The Pioneer Woman is welcoming fans to life on the frontier.
In Ree Drummond’s new memoir, “Frontier Follies: Adventures in Marriage & Motherhood in the Middle of Nowhere” (out Nov. 17), the chef and mom famous for chronicling the life and food on her Oklahoma ranch delves into the realities of raising four children and a foster son. The book also goes behind the scenes of her down-to-earth cooking show, “The Pioneer Woman,” which has aired on the Food Network since 2011.
In the book, the 51-year-old blogger doesn’t shy away from the less-than-glamorous aspects of farm life — cattle castration, for instance, is definitely on the table. But so are some of the quirkier aspects of her family, her guilty pleasures and her feisty personality.
Here are the wildest revelations from the home-cooking chef.
Slurping is forbidden in her house
Drummond suffers from a condition called misophonia. “My sweet [daughter] Paige would eat a bowl of cereal and my insides would come unglued,” Drummond writes. “My youngest child, Todd, would slurp and I could feel my blood start to boil.” After realizing her “little problem” was a recognized issue two years ago, the chef has stopped buying stone fruits, like mangoes and peaches. “They’re so dangerously slurpy, after all.”
She’s an expert on cow reproductive organs
Because they live on a cattle ranch, the bull calves must be castrated when they’re young. “Calf nuts, at certain times of the year, are everywhere on the ranch,” writes Drummond. They are, in fact, edible, she adds. Her brother-in-law Tim fries them, which Drummond finds delicious.
Her husband, Ladd, is a picky eater
Although “The Pioneer Woman” regularly cranks out exciting dishes such as green chili and chicken-fried steak with ziti, her hubby has a limited palate. “Imagine if you will, a cowboy who thinks the sun rises and sets on a steak and baked potato,” writes Drummond. Good thing they live on a cattle ranch.
Her family recently took in a foster son
“His name is Jamar. I haven’t written or spoken publicly about him much . . . because I feel protective of Jamar and have always wanted his story to be his own and not fodder for my social media,” she writes.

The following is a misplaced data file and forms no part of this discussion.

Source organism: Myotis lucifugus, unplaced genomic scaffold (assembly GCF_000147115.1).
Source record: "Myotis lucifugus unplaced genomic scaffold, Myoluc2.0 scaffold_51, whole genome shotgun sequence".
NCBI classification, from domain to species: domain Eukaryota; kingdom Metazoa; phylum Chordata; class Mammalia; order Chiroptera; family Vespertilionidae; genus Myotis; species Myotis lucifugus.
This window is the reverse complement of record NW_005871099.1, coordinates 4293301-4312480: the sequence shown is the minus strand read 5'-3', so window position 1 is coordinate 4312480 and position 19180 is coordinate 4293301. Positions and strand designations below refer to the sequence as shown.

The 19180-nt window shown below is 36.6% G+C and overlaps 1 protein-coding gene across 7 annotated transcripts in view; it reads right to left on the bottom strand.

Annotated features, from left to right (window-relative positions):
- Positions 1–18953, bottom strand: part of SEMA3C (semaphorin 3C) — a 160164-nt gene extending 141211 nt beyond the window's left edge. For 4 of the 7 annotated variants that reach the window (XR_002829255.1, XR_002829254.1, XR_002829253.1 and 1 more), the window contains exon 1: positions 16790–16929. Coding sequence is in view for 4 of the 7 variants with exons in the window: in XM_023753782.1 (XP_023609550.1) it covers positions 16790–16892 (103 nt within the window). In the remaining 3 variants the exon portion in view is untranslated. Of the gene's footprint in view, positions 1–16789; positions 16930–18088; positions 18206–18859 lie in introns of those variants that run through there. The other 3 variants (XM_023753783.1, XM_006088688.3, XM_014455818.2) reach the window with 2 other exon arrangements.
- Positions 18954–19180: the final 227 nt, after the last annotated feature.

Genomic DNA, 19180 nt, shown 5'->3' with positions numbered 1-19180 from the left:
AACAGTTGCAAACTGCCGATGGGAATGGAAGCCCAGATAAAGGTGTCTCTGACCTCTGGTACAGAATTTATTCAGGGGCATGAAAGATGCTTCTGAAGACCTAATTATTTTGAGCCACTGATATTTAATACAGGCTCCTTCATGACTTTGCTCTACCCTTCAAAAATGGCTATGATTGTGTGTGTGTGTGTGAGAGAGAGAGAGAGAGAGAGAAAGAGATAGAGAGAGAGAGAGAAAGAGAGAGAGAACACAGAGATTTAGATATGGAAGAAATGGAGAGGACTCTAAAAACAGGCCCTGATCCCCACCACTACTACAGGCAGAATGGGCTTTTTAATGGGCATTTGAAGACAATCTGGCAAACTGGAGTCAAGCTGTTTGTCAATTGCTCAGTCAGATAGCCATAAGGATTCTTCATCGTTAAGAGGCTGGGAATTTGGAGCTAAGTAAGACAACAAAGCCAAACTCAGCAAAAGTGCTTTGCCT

The chef didn’t say how long the 18-year-old has been with their family or the circumstances that led them to foster him. Drummond hadn’t met the newcomer until he came to move in, although she now calls him her “bonus son.”
Her casa is not su casa
If you’re ever in Pawhuska, Oklahoma, you can take a free tour of “The Lodge,” the filming location of “The Pioneer Woman.” But don’t confuse it with her actual house: One time, fans tried to get into her home, thinking it was “The Lodge,” while the mom was relaxing in the bath.
Butter flows like water on the ranch
While filming the first season of “The Pioneer Woman,” they used 131 pounds of butter. That’s since gone down to about 75.
She’ll do anything for a taste of the ocean
Drummond is famously landlocked, but she’ll go the distance for fresh fish. After attending college in southern California, the ranch maid got to taste some of the best seafood around. Every once in awhile, she’ll hire a sushi chef to cater a meal for friends at the ranch.
She knows true grit in the delivery room
Drummond has experienced the full range of birth experiences. After having an epidural while giving birth to her oldest children, she opted to go natural for her son Bryce. Although the star called the experience “hell,” Bryce’s birth was her favorite. “It made me feel alive,” she writes. Her last child, Todd, was born via cesarean section.
Drummond watches ‘The Real Housewives’
Ramona Singer from “New York City” and Vicki Gunvalson of “Orange County” are her favorite housewives.
She knows she’s obnoxious
One time in college, Drummond went to a costume party dressed as a cat. She refused to speak English and only meowed throughout the night, much to the dismay of a friend. “I can fully commit to being completely annoying, even past the point where it affects relationships,” she writes. Case in point: That friend is now an ex-friend.
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